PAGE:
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First bank runs in China reported today may signal the start of an old fashioned banking crisis

 -- Published: Tuesday, 25 March 2014 | Print  | Disqus 

By Peter Cooper

There have been runs on two small banks in China with depositors fighting to get through the doors to make withdrawals when they opened. Is this the first crack in the great wall of Chinese credit?

Reuters reported local news about queues outside the Sheyang Rural Commercial Bank in Yancheng yesterday and the Rural Commercial Bank of Huanghai faced similar rushes by depositors today after rumors of insolvency at Sheyang. Officials say it is impossible for a Chinese bank to go bankrupt.

Real estate crash

However, financial institutions have made large loans to private and state developers whose project lie abandoned and their loans cannot be repaid. Where are the banks to find the money to pay out to depositors who want to withdraw their money?

Observers said the situation highlights the urgency of plans to put in place a deposit insurance system to protect investors against bank insolvency, so the cast-iron banking system may not be as strong as it seems. Unregulated rural cooperatives are, nonetheless, admitted to be a weak and unregulated part of the credit system.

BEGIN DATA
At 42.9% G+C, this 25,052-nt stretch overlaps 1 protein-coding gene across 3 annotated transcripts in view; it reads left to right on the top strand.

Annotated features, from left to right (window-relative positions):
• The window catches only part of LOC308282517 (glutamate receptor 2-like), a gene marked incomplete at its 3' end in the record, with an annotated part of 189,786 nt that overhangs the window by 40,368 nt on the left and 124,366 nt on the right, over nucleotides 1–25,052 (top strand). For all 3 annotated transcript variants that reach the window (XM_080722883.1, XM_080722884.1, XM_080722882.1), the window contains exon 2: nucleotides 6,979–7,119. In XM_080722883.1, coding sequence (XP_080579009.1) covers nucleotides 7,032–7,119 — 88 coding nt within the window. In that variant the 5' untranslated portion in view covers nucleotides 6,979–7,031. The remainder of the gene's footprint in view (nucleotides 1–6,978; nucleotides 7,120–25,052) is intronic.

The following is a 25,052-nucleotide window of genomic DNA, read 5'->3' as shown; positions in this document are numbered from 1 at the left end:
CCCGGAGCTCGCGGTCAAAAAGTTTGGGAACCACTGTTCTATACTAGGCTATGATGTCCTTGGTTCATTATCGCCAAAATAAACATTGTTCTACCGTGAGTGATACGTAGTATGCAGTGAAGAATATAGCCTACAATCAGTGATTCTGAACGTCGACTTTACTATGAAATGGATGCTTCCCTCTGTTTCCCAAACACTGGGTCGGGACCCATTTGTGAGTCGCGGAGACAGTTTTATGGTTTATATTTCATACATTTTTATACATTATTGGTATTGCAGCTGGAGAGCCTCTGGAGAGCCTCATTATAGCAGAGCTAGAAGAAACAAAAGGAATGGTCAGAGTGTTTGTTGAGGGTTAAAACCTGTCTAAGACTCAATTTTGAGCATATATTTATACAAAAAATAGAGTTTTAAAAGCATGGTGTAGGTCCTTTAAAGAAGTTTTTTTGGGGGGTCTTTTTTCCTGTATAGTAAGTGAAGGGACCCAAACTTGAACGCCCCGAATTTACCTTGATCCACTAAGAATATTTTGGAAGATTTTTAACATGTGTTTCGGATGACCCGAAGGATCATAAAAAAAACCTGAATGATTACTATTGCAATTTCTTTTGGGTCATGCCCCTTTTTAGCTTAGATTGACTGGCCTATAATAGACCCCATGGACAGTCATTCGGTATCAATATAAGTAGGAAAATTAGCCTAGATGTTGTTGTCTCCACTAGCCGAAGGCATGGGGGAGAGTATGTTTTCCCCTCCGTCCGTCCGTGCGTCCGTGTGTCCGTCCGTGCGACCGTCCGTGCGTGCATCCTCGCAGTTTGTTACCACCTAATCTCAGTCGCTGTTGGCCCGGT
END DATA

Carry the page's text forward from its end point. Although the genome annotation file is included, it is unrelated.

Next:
The obvious comparison is with the ‘too big to fail’ banks of the West which suddenly became insolvent in the subprime crisis of 2008. Is this the Chinese version of the Northern Rock bank run that hit the UK in 2008, another country whose assurances that bank runs were a thing of the past proved nonsense.

First default

This month China allowed its first ever commercial bond default at Chaori Solar Energy and a heavily indebted developer in Zhejiang province is at risk of defaulting on $565 million in loans, according to local media.

China watchers reckon this is a part of a controlled implosion of the credit system and will not be allowed to spiral out of control like Lehman Brothers in 2008. Well they would say that wouldn’t they?

Good intentions are one thing. Fulfilling them may be a different matter. Did the Federal Reserve not think it had events under control in 2008? Perhaps China will surprise us all. But bank runs are not a good sign. Is this why the Chinese bought more than 2,000 tonnes of gold last year?

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 -- Published: Tuesday, 25 March 2014 | E-Mail  | Print  | Source:

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